Across the table sat nine disgruntled investment bankers in tailored suits and expensive shoes, accompanied by their lawyer, a square jawed woman with a hearty manner.  Clearly not the self-doubting type, this woman launched into an impressive speech on how Laura’s clients would be lucky simply to accept the bankers’ terms.  It was, she said, a very magnanimous offer.

Everyone waited for Laura to reply, but she couldn’t think of anything to say.  So she just sat there.  Blinking.  All eyes on her.  Her clients shifting uneasily in their seats. He thoughts running in a familiar loop:  I’m too quiet for this kind of thing, too unassuming, too cerebral.  She imagined the person who would be better equipped to save the day:  someone bold, smooth, ready to pound the table.  In middle school, this person, unlike Laura, would have been called “outgoing,” the highest accolade her seventh grade classmates knew, higher even than “pretty,” for a girl, or “athletic” for a guy. Laura promised herself that she only had to make it through the day.  Tomorrow, she would go look for another career.

Then she remembered what I had told her again and again:  she was an introvert, and as such had unique powers in negotiation—perhaps less obvious, but no less formidable.  She’d probably prepared more than anyone else.  She had a quiet but firm speaking style.  She rarely spoke without thinking.  Being mild mannered, she could take strong, even aggressive, positions while coming across as perfectly reasonable.  And she tended to ask questions—lots of them—and actually listen to the answers, which, no matter what your personality, is crucial to strong negotiation.

So Laura finally started doing what came naturally.

“Let’s go back a step.  What are your numbers based on?” she asked.
What if we structured the loan this way, do you think it might work?”
“That way?”
“Some other way?”

At first her questions were tentative.  She picked up steam as she went along, posing them more forcefully and making it clear that she had done her homework and wouldn’t concede the facts.  But she also stayed true to her own style, never raising her voice or losing her decorum.  Every time the bankers made an assertion that seemed unbridgeable, Laura tried to be constructive.  “Are you saying that’s the only way to go? What if we took a different approach?”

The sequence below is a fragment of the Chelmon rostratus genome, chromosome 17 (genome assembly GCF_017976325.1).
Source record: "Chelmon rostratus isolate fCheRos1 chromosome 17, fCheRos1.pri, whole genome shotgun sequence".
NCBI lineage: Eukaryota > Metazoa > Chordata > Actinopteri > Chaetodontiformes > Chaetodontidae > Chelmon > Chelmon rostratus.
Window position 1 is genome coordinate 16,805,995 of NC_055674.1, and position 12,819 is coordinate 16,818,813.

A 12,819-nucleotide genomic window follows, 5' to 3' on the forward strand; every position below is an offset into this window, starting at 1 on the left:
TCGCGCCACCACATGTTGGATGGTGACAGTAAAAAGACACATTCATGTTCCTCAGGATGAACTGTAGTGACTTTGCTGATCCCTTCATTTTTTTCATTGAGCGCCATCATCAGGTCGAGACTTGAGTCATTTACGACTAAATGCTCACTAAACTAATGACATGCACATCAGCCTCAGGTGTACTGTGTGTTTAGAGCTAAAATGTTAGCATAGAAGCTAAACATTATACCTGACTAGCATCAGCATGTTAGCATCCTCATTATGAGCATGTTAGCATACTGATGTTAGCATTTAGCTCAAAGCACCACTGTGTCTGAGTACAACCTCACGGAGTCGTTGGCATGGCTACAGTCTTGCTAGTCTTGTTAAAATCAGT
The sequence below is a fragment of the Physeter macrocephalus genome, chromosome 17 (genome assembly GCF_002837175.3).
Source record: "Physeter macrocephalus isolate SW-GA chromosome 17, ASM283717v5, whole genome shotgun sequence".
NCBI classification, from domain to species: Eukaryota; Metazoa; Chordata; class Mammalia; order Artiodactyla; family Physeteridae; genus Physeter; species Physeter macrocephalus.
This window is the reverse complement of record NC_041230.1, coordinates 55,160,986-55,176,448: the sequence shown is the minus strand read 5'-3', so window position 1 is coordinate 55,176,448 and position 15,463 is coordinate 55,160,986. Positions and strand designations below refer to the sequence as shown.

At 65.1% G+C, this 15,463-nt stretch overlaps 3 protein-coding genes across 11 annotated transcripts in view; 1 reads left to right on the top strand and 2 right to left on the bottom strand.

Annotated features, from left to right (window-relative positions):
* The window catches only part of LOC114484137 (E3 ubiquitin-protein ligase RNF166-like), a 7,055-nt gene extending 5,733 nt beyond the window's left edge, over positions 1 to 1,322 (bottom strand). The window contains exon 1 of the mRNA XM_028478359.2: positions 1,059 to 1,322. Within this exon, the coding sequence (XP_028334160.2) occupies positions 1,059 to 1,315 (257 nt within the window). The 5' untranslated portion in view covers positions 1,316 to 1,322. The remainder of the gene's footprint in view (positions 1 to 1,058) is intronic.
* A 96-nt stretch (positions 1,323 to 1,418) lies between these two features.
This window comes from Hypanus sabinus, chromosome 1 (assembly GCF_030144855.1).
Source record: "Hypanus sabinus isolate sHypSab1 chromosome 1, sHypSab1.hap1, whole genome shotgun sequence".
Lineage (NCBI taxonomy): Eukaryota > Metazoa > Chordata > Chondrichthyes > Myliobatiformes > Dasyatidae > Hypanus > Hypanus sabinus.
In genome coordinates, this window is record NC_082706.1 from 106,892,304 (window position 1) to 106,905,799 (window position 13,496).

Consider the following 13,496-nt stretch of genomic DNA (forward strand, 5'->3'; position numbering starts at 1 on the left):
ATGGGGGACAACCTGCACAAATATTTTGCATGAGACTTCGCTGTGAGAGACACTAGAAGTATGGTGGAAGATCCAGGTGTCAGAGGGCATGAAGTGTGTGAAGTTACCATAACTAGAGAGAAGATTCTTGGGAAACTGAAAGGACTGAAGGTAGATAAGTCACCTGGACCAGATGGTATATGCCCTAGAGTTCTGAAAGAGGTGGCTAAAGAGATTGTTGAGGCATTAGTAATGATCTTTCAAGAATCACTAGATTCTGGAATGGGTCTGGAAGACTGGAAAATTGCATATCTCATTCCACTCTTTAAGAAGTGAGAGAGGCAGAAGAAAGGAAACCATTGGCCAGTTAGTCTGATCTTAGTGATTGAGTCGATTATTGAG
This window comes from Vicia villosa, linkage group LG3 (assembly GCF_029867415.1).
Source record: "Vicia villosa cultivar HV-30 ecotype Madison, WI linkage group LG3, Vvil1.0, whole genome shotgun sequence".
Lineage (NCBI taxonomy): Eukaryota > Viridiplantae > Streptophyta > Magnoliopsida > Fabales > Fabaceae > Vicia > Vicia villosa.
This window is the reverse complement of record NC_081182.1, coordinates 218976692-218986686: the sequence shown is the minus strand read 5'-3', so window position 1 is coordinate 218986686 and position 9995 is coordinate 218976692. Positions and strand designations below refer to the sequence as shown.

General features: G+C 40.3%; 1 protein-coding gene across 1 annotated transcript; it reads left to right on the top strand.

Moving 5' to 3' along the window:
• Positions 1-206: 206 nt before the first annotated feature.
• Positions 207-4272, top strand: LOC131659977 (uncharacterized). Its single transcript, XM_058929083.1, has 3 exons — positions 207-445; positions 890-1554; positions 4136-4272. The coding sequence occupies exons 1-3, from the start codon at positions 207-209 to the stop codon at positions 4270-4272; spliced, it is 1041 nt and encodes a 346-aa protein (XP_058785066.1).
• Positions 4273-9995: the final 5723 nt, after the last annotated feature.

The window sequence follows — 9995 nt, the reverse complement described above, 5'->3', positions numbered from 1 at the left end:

Eventually her simple queries shifted the mood in the room, just as the negotiation textbooks say they will.  The bankers stopped speechifying and dominance-posing, activities for which Laura felt hopelessly ill-equipped, and they started having an actual conversation.

More discussion.  Still no agreement. One of the bankers revved up again, throwing his papers down and storming out of the room.  Laura ignored this display, mostly because she didn’t know what else to do. Later on someone told her that at that pivotal moment she’d played a good game of something called “negotiation jujitsu”; but she knew that she was just doing what you learn to do naturally as a quiet person in a loudmouth world.

Finally the two sides struck a deal.  The bankers left the building.  Laura’s favorite clients headed for the airport, and Laura went home, curled up with a book, and tried to forget the day’s tensions.

But the next morning the lead lawyer for the bankers—the vigorous woman with the strong jaw—called to offer her a job. “I’ve never seen anyone so nice and so tough at the same time,” she said.  And the day after that, the lead banker called Laura, asking if her law firm would represent his company in the future.  “We need someone who can help us put deals together without letting ego get in the way,” he said.